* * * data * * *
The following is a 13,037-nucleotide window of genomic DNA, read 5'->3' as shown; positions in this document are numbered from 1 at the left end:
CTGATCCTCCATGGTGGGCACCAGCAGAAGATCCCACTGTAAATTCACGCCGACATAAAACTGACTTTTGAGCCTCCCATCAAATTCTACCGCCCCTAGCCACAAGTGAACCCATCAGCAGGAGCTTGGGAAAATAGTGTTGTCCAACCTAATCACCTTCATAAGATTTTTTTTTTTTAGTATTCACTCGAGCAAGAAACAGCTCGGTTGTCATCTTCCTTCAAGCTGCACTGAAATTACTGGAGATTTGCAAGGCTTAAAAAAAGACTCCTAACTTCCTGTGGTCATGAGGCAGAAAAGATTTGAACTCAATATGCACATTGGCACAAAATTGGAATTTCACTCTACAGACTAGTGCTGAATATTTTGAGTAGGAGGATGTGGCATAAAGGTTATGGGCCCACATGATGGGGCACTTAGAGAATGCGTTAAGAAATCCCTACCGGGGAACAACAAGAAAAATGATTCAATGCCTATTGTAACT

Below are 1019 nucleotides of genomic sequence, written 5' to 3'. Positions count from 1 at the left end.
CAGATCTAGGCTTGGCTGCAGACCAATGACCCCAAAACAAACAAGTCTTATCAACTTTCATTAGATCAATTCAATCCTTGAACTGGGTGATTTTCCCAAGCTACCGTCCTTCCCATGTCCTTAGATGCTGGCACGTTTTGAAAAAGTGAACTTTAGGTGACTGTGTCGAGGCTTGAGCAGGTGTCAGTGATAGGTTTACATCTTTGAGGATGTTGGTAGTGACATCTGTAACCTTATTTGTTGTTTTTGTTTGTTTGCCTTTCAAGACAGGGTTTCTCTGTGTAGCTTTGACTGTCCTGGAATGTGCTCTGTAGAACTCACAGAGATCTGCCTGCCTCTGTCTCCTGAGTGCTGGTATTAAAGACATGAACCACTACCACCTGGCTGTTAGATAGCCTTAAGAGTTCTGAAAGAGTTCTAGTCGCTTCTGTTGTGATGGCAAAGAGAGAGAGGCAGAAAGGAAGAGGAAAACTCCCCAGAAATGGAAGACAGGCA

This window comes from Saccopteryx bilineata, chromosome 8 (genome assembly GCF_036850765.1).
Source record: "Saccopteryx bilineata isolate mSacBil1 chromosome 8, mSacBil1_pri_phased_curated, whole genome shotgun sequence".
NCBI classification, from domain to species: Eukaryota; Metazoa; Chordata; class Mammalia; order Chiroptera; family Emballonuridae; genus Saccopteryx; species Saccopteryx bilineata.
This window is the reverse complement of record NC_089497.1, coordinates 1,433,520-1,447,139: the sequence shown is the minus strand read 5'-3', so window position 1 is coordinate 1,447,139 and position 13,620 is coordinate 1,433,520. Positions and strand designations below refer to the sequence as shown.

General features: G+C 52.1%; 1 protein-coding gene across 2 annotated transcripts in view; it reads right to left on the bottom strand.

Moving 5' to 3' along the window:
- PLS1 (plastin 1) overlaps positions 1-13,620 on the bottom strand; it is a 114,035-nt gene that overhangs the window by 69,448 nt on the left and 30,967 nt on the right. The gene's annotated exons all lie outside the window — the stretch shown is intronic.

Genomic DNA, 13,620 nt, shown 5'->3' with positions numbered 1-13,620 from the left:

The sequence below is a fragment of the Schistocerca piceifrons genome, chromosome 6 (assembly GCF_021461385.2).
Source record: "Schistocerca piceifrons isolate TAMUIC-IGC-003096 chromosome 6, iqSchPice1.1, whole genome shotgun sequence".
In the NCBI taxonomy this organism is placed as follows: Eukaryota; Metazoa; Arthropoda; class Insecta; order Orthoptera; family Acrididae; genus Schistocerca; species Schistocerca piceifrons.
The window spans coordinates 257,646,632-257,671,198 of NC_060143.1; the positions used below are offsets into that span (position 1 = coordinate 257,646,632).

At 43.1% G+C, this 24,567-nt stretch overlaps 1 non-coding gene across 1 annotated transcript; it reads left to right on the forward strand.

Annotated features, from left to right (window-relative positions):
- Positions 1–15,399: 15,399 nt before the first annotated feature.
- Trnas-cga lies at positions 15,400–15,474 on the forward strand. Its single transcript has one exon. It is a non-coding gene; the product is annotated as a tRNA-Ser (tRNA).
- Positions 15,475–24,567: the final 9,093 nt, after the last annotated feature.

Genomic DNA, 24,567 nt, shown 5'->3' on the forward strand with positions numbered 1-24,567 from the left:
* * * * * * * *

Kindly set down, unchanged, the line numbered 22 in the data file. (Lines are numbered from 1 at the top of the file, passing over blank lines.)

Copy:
Genomic DNA, 24,567 nt, shown 5'->3' on the forward strand with positions numbered 1-24,567 from the left: